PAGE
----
|Reynolds, S. J and Johnson, J. K. 2002. GeoBlocks 3D - Interactive 3D Geologic Blocks. In: Bobyarchick, A. 2002. Visualisation, Teaching and Learning in Structural Geology. Journal of the Virtual Explorer, 9, 39-40.|
GeoBlocks 3D - Interactive 3D Geologic Blocks
GeoBlocks 3D contains interactive QuickTime Virtual Reality (QTVR) movies exploring the three-dimensional nature of geology, specifically geologic structures within blocks. Students can rotate the blocks 360 degrees around a vertical axis, in ten-degree increments. In most movies, the blocks can also be made partially transparent to reveal their internal structure. Some blocks can be cut through from the top or sides, to help students understand successive map and cross-section views. In other movies, fault blocks can be displaced, and the uplifted side can be eroded. For movies with unconformities, the layers overlying the unconformity can be removed to reveal the underlying structure.
QuickTime Virtual Reality movies do not have a control bar – instead the student rotates or otherwise changes a block by clicking and dragging the cursor (left and right, or up and down) inside the movie. Clicking and dragging left and right generally rotates the block, whereas clicking and dragging up and down does some other action, like making a block partially transparent, displacing a fault, or eroding an uplifted fault block.
A key feature of the GeoBlocks 3D movies – something that simply cannot be done on paper versions of block diagrams – is that the student can make the block partially transparent to reveal the internal structural geometry. This ability helps the student understand why a face of the block looks the way it does, by switching the block back and forth from opaque to partially transparent. Students can visualize for themselves concepts that often are difficult to grasp, such as apparent dip.
Another unique aspect of the GeoBlocks 3D materials is that in many movies students can sequentially cut through a block, either from the top or the sides. This permits the student to easily see serial sections along folds or how the outcrop pattern of a geologic structure will change as it is successively eroded downward.
These 3D block movies were created in Corel’s Bryce4. To construct these blocks, we used Bryce’s abilities to combine objects using boolean functions, for example, having a layer be cut by a block. In this way, complex geologic features could be limited to within a block, and the entire block could be successively cut into by an invisible block to reveal serial sections. Some fold structures were created as objects in other 3D programs and imported into Bryce. Once the blocks were created, a series of camera positions were entered as an animation sequence. Individual images of the block were rendered at each step in the animation sequence. For blocks that rotate, the camera was moved around the block 360 degrees in ten-degree increments; that is, 36 images were rendered of the block to construct the movie. In many cases, the attributes of the block were changed, such as making the block partially transparent, and the animation sequence was rendered again. The sequence of images generated by Bryce were then combined into QTVR movies using the VR Toolbox program VR Worx.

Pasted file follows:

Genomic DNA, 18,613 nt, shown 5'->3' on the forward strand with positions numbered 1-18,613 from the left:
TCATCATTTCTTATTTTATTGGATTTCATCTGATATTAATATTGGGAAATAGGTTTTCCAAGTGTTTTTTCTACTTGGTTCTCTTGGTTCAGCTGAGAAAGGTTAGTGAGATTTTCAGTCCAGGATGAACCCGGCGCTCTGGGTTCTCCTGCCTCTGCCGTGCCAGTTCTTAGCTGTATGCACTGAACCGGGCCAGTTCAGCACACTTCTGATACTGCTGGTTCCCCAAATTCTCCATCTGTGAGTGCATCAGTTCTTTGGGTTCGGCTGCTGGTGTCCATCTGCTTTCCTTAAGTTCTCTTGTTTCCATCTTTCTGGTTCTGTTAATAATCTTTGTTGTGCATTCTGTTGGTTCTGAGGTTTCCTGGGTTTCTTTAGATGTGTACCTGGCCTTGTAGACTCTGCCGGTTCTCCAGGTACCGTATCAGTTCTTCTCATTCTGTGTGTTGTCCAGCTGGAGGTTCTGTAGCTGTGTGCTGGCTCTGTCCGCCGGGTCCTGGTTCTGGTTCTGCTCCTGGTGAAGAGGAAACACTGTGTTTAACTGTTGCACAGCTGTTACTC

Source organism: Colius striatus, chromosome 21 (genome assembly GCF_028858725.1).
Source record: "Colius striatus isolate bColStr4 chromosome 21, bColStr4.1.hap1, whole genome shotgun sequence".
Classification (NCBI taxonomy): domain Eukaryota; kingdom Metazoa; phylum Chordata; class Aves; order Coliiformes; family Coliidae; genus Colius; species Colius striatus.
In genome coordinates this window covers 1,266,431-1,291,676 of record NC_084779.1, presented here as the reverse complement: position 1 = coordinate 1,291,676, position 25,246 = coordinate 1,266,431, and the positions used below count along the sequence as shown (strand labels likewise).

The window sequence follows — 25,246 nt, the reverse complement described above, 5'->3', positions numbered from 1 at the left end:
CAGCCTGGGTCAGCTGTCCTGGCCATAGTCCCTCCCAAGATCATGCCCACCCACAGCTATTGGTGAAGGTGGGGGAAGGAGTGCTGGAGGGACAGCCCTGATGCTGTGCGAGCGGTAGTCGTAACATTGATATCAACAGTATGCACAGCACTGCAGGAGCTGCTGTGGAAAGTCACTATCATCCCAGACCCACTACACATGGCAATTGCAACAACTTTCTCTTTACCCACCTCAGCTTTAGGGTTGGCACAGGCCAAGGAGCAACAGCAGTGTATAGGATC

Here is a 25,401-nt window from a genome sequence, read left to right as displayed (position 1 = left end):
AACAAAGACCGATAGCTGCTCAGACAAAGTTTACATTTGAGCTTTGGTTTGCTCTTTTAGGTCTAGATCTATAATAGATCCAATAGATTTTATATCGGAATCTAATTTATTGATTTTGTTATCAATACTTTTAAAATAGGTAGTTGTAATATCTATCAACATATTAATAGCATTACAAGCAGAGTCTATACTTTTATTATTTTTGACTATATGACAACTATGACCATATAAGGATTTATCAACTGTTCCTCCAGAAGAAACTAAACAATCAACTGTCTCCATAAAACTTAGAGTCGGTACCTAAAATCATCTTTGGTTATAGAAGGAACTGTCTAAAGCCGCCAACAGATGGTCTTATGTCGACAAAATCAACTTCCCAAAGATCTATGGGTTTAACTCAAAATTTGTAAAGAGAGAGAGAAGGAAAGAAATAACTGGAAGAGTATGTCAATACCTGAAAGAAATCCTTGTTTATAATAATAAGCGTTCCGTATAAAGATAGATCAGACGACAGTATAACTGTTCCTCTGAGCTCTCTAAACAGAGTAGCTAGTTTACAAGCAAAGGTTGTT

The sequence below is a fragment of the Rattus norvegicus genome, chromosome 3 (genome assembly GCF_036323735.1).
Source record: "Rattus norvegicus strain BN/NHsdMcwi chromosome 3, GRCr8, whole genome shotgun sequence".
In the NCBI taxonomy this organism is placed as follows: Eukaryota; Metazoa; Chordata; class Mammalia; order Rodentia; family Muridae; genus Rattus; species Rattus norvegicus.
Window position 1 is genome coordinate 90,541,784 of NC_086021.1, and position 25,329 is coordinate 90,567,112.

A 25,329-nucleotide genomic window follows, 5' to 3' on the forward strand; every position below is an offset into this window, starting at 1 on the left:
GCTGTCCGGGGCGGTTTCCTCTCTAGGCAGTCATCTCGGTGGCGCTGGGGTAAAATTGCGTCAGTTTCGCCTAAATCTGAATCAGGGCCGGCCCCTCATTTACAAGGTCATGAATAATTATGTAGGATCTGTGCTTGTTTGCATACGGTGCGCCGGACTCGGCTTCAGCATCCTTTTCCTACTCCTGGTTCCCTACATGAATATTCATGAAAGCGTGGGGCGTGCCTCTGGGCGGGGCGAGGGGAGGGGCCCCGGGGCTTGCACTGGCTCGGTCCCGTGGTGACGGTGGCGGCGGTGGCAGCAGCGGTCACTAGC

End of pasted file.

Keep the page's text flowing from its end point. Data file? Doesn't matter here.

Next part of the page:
In this contribution, movies are accessed via the blocks movie list page. This page contains links to the different types of movies. The movies are organized by types of geologic structures: layers, folds, faults, intrusions, and unconformities. Links to and a brief description of the types of structures in each category are as follows:
Layers – Two layers with various attitudes: horizontal, gently dipping, moderately dipping, steeply dipping, vertical, and oblique to the side of the block.
Folds – Two layers folded into synclines and anticlines with various plunges: horizontal, gentle, moderate, steep, and vertical.
Faults – Two layers offset by vertical faults with dip slip, strike slip, or oblique slip. In other movies, the fault is dipping and has normal or reverse slip. For some movies, the fault blocks can be displaced or eroded into from the top or one side.
Intrusions – Intrusions of various sorts, including plutons, dikes, and sills. Some movies have cross-cutting relations between intrusions and folds and faults.
Unconformities – Unconformity separating tilted, folded, or faulted layers below from horizontal or gently tilted layers above. For some movies, the layers above the unconformity can be removed.
The movie list page contains links to each type of movie. The movie file names have conventions that contain information about the type of movie, but you will not need to remember these file conventions since there are annotated, direct links to each of the movies. The movie file names start with "b" for block. The next letters indicate the type of structure (l - layer, a - anticline, s - syncline, f - fault, i - intrusion, u - unconformity). The next letter indicates the attitude of the structure (h - horizontal, g - gentle, m - moderate, s - steep, v - vertical). If the file name has a "t", then the block can be made partially transparent. Fault movies may include "up" and "down", "dex" for right lateral, and "sin” for left lateral, followed by a number (20, 40, 60), which relates to the original 3D software we used.
Modules that use these movies are available at http://reynolds.asu.edu/blocks/.